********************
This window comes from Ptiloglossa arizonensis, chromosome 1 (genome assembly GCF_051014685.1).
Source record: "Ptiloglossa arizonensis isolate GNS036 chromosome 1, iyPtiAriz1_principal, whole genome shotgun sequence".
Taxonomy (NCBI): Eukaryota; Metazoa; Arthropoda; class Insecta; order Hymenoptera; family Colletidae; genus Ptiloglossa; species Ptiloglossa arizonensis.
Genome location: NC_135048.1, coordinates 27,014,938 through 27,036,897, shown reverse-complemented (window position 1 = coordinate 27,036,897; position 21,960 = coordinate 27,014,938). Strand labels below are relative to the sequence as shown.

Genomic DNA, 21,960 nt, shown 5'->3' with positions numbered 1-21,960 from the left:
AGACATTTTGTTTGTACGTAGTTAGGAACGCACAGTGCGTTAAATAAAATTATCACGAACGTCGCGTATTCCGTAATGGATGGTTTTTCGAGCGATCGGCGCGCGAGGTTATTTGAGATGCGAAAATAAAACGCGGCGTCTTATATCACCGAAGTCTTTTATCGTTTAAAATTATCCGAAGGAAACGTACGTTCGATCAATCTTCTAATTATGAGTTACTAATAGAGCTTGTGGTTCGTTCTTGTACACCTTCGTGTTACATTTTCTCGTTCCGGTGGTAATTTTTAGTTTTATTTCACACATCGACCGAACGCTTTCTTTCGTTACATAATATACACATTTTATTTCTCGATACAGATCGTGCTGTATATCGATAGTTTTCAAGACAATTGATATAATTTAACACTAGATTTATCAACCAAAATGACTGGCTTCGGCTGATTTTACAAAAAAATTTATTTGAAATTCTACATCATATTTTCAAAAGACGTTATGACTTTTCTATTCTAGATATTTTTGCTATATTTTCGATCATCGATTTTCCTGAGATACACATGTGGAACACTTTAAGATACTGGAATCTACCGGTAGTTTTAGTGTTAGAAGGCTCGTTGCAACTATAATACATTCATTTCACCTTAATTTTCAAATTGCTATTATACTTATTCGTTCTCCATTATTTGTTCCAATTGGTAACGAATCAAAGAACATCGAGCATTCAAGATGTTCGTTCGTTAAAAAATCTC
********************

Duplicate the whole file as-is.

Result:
This window comes from Ptiloglossa arizonensis, chromosome 1 (genome assembly GCF_051014685.1).
Source record: "Ptiloglossa arizonensis isolate GNS036 chromosome 1, iyPtiAriz1_principal, whole genome shotgun sequence".
Taxonomy (NCBI): Eukaryota; Metazoa; Arthropoda; class Insecta; order Hymenoptera; family Colletidae; genus Ptiloglossa; species Ptiloglossa arizonensis.
Genome location: NC_135048.1, coordinates 27,014,938 through 27,036,897, shown reverse-complemented (window position 1 = coordinate 27,036,897; position 21,960 = coordinate 27,014,938). Strand labels below are relative to the sequence as shown.

Genomic DNA, 21,960 nt, shown 5'->3' with positions numbered 1-21,960 from the left:
AGACATTTTGTTTGTACGTAGTTAGGAACGCACAGTGCGTTAAATAAAATTATCACGAACGTCGCGTATTCCGTAATGGATGGTTTTTCGAGCGATCGGCGCGCGAGGTTATTTGAGATGCGAAAATAAAACGCGGCGTCTTATATCACCGAAGTCTTTTATCGTTTAAAATTATCCGAAGGAAACGTACGTTCGATCAATCTTCTAATTATGAGTTACTAATAGAGCTTGTGGTTCGTTCTTGTACACCTTCGTGTTACATTTTCTCGTTCCGGTGGTAATTTTTAGTTTTATTTCACACATCGACCGAACGCTTTCTTTCGTTACATAATATACACATTTTATTTCTCGATACAGATCGTGCTGTATATCGATAGTTTTCAAGACAATTGATATAATTTAACACTAGATTTATCAACCAAAATGACTGGCTTCGGCTGATTTTACAAAAAAATTTATTTGAAATTCTACATCATATTTTCAAAAGACGTTATGACTTTTCTATTCTAGATATTTTTGCTATATTTTCGATCATCGATTTTCCTGAGATACACATGTGGAACACTTTAAGATACTGGAATCTACCGGTAGTTTTAGTGTTAGAAGGCTCGTTGCAACTATAATACATTCATTTCACCTTAATTTTCAAATTGCTATTATACTTATTCGTTCTCCATTATTTGTTCCAATTGGTAACGAATCAAAGAACATCGAGCATTCAAGATGTTCGTTCGTTAAAAAATCTC